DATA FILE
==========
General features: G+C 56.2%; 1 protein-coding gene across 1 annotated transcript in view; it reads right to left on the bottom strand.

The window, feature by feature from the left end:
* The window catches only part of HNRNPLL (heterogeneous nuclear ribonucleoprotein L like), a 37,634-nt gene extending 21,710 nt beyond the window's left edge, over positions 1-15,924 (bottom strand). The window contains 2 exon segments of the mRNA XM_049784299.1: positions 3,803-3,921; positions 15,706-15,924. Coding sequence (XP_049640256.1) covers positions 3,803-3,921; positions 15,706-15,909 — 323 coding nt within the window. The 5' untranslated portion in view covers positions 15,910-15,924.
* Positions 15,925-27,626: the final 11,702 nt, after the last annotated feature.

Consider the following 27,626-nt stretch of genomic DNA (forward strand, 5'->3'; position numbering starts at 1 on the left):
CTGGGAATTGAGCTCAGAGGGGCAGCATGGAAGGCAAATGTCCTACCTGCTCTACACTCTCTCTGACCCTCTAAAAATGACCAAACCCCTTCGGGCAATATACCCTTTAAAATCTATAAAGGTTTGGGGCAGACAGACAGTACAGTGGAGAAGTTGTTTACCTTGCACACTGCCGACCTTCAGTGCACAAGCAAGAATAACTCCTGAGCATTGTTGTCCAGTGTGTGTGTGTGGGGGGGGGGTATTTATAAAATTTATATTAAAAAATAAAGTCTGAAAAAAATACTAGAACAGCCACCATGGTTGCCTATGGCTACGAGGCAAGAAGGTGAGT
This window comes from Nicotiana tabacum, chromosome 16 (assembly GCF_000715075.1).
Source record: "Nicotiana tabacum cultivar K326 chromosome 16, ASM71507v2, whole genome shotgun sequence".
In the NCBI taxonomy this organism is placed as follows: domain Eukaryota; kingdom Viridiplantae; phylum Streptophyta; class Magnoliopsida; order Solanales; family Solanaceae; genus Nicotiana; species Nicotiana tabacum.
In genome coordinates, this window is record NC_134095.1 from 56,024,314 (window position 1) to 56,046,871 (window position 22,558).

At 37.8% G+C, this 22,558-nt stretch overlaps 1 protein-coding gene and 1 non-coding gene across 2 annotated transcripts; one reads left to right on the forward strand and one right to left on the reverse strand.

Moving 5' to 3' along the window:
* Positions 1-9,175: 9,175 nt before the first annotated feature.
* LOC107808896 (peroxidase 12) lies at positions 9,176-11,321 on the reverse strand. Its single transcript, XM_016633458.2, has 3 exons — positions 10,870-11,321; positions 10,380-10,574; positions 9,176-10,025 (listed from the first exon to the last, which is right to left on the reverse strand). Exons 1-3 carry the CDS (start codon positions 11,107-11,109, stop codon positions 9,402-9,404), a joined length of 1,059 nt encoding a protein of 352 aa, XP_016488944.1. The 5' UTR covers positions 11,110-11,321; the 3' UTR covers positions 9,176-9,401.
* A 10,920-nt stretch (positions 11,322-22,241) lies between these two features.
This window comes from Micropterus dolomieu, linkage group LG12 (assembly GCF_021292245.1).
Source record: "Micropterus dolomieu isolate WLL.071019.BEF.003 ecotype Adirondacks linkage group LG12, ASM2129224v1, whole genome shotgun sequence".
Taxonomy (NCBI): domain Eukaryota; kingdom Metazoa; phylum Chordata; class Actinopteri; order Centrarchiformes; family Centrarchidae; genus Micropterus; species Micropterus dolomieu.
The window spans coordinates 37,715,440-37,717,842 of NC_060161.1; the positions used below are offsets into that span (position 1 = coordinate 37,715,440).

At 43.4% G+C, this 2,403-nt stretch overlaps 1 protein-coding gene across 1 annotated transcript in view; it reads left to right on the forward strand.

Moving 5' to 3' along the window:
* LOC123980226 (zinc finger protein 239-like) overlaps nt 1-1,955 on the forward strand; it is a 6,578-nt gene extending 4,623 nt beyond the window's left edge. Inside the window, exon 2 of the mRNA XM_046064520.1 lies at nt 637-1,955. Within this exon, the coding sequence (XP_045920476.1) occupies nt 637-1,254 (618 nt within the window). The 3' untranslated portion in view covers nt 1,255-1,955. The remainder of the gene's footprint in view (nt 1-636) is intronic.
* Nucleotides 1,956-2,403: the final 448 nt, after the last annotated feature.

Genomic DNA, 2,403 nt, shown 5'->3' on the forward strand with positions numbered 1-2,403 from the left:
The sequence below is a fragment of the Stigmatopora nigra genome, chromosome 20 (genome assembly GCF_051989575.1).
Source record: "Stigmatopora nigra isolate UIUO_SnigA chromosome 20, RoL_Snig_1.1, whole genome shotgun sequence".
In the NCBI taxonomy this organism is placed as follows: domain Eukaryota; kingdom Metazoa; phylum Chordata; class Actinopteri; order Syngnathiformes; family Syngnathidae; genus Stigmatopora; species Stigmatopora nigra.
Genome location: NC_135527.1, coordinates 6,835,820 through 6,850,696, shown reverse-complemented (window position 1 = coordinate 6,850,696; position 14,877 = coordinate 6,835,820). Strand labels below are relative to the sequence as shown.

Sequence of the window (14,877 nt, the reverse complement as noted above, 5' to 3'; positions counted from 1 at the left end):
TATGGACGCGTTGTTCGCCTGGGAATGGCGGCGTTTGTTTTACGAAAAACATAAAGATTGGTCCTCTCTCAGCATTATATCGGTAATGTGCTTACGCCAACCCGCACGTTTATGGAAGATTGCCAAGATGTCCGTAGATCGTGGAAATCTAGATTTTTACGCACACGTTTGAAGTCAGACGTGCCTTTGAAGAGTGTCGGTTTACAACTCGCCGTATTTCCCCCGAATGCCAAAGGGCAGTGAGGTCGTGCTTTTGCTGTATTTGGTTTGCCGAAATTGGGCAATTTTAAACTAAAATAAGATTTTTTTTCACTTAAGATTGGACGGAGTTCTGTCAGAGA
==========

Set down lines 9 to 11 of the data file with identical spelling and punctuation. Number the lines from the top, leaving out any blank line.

In the NCBI taxonomy this organism is placed as follows: domain Eukaryota; kingdom Viridiplantae; phylum Streptophyta; class Magnoliopsida; order Solanales; family Solanaceae; genus Nicotiana; species Nicotiana tabacum.
In genome coordinates, this window is record NC_134095.1 from 56,024,314 (window position 1) to 56,046,871 (window position 22,558).

At 37.8% G+C, this 22,558-nt stretch overlaps 1 protein-coding gene and 1 non-coding gene across 2 annotated transcripts; one reads left to right on the forward strand and one right to left on the reverse strand.